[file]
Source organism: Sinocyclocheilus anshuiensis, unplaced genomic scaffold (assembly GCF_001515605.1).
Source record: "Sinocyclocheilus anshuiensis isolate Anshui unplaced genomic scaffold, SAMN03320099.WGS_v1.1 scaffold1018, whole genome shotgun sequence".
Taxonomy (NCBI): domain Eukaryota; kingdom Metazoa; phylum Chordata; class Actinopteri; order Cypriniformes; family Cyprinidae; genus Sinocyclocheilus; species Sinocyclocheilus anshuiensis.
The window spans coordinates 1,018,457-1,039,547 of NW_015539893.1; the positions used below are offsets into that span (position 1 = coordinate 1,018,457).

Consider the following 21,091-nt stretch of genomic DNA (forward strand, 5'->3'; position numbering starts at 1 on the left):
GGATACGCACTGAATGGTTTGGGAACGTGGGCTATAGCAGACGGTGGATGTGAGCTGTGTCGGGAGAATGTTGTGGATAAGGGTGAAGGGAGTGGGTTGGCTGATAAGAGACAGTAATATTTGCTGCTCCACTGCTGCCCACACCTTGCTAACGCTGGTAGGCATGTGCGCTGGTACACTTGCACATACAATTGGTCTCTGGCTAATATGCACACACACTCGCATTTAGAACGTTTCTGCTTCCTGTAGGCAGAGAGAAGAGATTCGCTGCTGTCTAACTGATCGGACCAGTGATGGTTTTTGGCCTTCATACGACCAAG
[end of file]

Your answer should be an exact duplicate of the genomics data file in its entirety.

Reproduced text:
Source organism: Sinocyclocheilus anshuiensis, unplaced genomic scaffold (assembly GCF_001515605.1).
Source record: "Sinocyclocheilus anshuiensis isolate Anshui unplaced genomic scaffold, SAMN03320099.WGS_v1.1 scaffold1018, whole genome shotgun sequence".
Taxonomy (NCBI): domain Eukaryota; kingdom Metazoa; phylum Chordata; class Actinopteri; order Cypriniformes; family Cyprinidae; genus Sinocyclocheilus; species Sinocyclocheilus anshuiensis.
The window spans coordinates 1,018,457-1,039,547 of NW_015539893.1; the positions used below are offsets into that span (position 1 = coordinate 1,018,457).

Consider the following 21,091-nt stretch of genomic DNA (forward strand, 5'->3'; position numbering starts at 1 on the left):
GGATACGCACTGAATGGTTTGGGAACGTGGGCTATAGCAGACGGTGGATGTGAGCTGTGTCGGGAGAATGTTGTGGATAAGGGTGAAGGGAGTGGGTTGGCTGATAAGAGACAGTAATATTTGCTGCTCCACTGCTGCCCACACCTTGCTAACGCTGGTAGGCATGTGCGCTGGTACACTTGCACATACAATTGGTCTCTGGCTAATATGCACACACACTCGCATTTAGAACGTTTCTGCTTCCTGTAGGCAGAGAGAAGAGATTCGCTGCTGTCTAACTGATCGGACCAGTGATGGTTTTTGGCCTTCATACGACCAAG